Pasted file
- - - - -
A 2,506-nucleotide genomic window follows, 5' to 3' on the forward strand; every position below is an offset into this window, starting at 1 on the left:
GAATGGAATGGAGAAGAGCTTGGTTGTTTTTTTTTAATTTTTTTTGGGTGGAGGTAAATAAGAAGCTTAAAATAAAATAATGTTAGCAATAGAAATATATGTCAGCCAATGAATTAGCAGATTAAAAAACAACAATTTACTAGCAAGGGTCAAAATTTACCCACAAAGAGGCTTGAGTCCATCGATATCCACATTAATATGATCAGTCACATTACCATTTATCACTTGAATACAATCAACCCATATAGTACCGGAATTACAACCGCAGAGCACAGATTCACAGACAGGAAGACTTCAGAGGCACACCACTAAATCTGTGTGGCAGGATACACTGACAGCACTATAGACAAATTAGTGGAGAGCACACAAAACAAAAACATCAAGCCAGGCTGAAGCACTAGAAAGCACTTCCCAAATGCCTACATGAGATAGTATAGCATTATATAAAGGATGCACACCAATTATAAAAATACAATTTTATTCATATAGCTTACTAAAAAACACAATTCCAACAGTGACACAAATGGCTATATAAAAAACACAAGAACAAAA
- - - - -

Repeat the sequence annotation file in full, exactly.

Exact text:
A 2,506-nucleotide genomic window follows, 5' to 3' on the forward strand; every position below is an offset into this window, starting at 1 on the left:
GAATGGAATGGAGAAGAGCTTGGTTGTTTTTTTTTAATTTTTTTTGGGTGGAGGTAAATAAGAAGCTTAAAATAAAATAATGTTAGCAATAGAAATATATGTCAGCCAATGAATTAGCAGATTAAAAAACAACAATTTACTAGCAAGGGTCAAAATTTACCCACAAAGAGGCTTGAGTCCATCGATATCCACATTAATATGATCAGTCACATTACCATTTATCACTTGAATACAATCAACCCATATAGTACCGGAATTACAACCGCAGAGCACAGATTCACAGACAGGAAGACTTCAGAGGCACACCACTAAATCTGTGTGGCAGGATACACTGACAGCACTATAGACAAATTAGTGGAGAGCACACAAAACAAAAACATCAAGCCAGGCTGAAGCACTAGAAAGCACTTCCCAAATGCCTACATGAGATAGTATAGCATTATATAAAGGATGCACACCAATTATAAAAATACAATTTTATTCATATAGCTTACTAAAAAACACAATTCCAACAGTGACACAAATGGCTATATAAAAAACACAAGAACAAAA